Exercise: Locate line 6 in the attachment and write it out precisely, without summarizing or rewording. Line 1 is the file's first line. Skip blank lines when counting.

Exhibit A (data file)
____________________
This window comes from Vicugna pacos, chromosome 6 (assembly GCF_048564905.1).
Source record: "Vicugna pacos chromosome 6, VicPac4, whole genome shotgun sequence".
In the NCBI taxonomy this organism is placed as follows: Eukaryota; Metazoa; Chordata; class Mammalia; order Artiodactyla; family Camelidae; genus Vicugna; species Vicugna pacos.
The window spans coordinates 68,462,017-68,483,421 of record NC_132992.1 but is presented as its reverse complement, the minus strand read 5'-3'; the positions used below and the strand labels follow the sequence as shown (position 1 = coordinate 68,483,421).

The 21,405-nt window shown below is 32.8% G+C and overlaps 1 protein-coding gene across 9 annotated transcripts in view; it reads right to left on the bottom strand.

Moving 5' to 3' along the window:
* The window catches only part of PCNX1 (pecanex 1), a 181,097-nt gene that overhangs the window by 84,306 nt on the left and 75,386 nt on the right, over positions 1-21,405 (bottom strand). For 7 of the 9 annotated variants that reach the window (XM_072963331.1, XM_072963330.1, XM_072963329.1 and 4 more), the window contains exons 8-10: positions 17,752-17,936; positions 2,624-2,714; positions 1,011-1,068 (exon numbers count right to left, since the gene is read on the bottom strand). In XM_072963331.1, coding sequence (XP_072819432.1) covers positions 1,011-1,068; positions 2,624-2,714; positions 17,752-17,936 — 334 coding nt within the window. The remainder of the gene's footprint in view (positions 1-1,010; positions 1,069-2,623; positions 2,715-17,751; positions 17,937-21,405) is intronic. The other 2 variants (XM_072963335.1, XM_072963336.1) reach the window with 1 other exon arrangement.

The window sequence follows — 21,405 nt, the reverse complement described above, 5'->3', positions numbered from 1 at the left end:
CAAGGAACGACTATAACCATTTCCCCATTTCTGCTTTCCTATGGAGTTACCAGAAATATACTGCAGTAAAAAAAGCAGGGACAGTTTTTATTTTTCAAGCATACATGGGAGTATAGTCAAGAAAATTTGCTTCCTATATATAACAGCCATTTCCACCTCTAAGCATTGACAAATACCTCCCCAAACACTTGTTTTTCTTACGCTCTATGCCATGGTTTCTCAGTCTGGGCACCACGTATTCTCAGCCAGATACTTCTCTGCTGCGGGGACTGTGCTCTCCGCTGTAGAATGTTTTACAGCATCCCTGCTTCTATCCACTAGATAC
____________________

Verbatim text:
Moving 5' to 3' along the window: